Category Archives: Steamboats

The Steamboat “Swan” on a run in the Indian River, Fla.

20130831-185908.jpg

 

The “Swan” began as a flat-bottomed stern-wheel steamer hauling cotton on the Mississippi River.  The was said to cruise so lightly upon the water, the “Swan” would float like a drop of dew in her transits up and down the River.  In her second reincarnation, the “Swan” was purchased by the Indian River Steamboat Company to transport citrus and winter vegetables up and down the Indian River in the early 1890s. Allied with a railroad company, this steamboat company went bankrupt.  

 

Several investors in the canal company  organized another company that practically exhausted the English language in naming it to buy the “Swan” and other assets in 1896 or 1897 from the bankrupt company. The Indian River and Bay Biscayne Inland Navigation Company soon operated a small fleet of steamers along what would become Florida’s Atlantic Intracoastal Waterway.  In 1898, the company won the contract to transport munitions down the waterway to Cuba for the short-lived Spanish American War.

From Skull Creek over Calibogue Sound to a Sunset over Daufuskie Island

image

This sunset view was taken from Skull Creek at Hilton Head Island over the Calibogue Sound. The Sound is a section of the federally controlled Atlantic Intracoastal Waterway. The Waterway extends some 1,400 miles from Miami, Florida, to Norfolk, Virginia.

Of all the barrier islands protecting the Atlantic coast, the longest is Long Island, New York. The second longest is Hilton Head Island. (Photo courtesy, the author)

From Skull Creek over Calibogue Sound to a Sunset over Daufuskie Island

image

This sunset view was taken from Skull Creek at Hilton Head Island over the Calibogue Sound. The Sound is a section of the federally controlled Atlantic Intracoastal Waterway. The Waterway extends some 1,400 miles from Miami, Florida, to Norfolk, Virginia.

Of all the barrier islands protecting the Atlantic coast, the longest is Long Island, New York. The second longest is Hilton Head Island. (Photo courtesy, the author)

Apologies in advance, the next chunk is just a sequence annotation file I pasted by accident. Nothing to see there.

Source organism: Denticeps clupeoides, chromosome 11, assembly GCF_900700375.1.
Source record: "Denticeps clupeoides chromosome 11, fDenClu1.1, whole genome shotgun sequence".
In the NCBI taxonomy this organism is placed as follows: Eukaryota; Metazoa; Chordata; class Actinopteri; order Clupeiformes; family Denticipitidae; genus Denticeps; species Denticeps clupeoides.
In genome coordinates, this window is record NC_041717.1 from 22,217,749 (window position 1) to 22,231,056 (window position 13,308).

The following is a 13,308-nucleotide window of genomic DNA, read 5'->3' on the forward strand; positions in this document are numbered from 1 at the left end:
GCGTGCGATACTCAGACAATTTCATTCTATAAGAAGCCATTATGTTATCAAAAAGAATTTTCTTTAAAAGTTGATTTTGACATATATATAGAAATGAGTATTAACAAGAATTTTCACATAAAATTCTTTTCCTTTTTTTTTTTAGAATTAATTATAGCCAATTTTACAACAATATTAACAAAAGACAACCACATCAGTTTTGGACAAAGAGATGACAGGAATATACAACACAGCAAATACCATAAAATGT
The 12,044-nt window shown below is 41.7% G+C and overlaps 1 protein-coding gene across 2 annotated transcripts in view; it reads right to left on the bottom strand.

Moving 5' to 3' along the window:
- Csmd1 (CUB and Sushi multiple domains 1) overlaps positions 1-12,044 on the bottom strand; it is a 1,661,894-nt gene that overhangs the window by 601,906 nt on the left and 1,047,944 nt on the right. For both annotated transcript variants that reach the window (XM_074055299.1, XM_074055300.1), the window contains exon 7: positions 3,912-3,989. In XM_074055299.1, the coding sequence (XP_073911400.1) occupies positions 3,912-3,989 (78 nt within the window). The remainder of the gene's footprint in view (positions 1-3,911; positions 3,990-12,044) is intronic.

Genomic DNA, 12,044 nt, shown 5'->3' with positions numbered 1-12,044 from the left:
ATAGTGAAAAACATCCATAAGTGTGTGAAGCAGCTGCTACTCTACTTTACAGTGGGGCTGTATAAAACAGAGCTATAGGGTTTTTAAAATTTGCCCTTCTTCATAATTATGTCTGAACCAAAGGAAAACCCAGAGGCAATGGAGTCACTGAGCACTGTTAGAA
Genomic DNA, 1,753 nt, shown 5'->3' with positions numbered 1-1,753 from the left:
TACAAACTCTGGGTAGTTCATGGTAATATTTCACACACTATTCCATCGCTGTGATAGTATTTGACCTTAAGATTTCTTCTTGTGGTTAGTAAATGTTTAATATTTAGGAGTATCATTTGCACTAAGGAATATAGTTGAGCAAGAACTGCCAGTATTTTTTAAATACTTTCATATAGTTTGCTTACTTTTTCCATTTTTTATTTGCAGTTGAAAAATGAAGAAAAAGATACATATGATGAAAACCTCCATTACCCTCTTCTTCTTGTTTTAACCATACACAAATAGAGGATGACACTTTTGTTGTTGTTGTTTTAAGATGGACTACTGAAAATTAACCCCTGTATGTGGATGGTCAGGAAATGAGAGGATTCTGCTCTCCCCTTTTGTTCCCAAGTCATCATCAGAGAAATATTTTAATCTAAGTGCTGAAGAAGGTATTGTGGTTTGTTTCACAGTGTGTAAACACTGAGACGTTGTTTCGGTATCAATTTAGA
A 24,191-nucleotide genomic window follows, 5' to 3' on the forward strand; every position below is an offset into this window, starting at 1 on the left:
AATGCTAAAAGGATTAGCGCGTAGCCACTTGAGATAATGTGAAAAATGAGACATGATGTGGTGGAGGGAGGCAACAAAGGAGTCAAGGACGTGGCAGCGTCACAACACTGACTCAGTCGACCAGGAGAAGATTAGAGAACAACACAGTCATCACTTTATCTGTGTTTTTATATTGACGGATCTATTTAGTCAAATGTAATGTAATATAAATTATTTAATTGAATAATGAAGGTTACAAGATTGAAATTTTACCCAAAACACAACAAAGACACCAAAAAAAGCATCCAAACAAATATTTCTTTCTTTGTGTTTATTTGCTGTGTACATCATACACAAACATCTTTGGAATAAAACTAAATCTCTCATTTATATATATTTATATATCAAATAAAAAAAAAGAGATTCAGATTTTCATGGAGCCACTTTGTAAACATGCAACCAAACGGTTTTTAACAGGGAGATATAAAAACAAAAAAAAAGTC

Steamer "Swan" Schedule of Tolls, 1911

Steamer “Swan” Schedule of Tolls, 1911

The listing of tolls to travel along what would become the Intracoastal Waterway between several points along the privately owned Florida East Coast Canal in 1911. During its long history, the “Swan” would carry freight and passengers, and often, passengers and their automobiles. Freight included large cargoes of citrus fruit and pineapples in the late 1890’s. A toll charge of $1 equalled one day’s wages for the average laborer at that time. Courtesy, Rollins College, Winter Park, Fla.

image

One of the older steamboats plying the waters of what was then called the Florida East Coast Canal, the “Courtney” carried mostly passengers on short trips along the Florida East Coast in the 1890’s. Henry Flagler, then president of both the Florida East Coast Railway and the Florida canal company, cruised into Miami on the “Courtney” (also called the “Sweeney”) just before he arrived in Miami in one of his FEC Railway cars on April 13, 1896. Upon completion of the railway,Flagler liquidated his holdings in the Florida canal company and resigned as president. For the next thirty years, the Florida canal company and Flagler’s Florida East Coast Railway would compete for passengers and freight in providing transportation down the east coast of Florida. And both companies would compete for settlers buying the millions of acres of state land the Florida legislature promised these two companies for extending transportation into the southern tip of the Florida peninsula.

Small tourist steamer in the Jupiter Narrows

A narrow steamer carrying tourists in the Jupiter Narrows section of what was then called the Florida East Coast Canal (now, Intracoastal Waterway), as the Indian River narrowed down into Lake Worth. In some stretches of the Narrows, steamers of ordinary width stopped and started their way through a brush-lined privately owned tollway in the early 1900s. Courtesy, State Archives of Florida, Tallahassee, Fla.

20130902-152815.jpg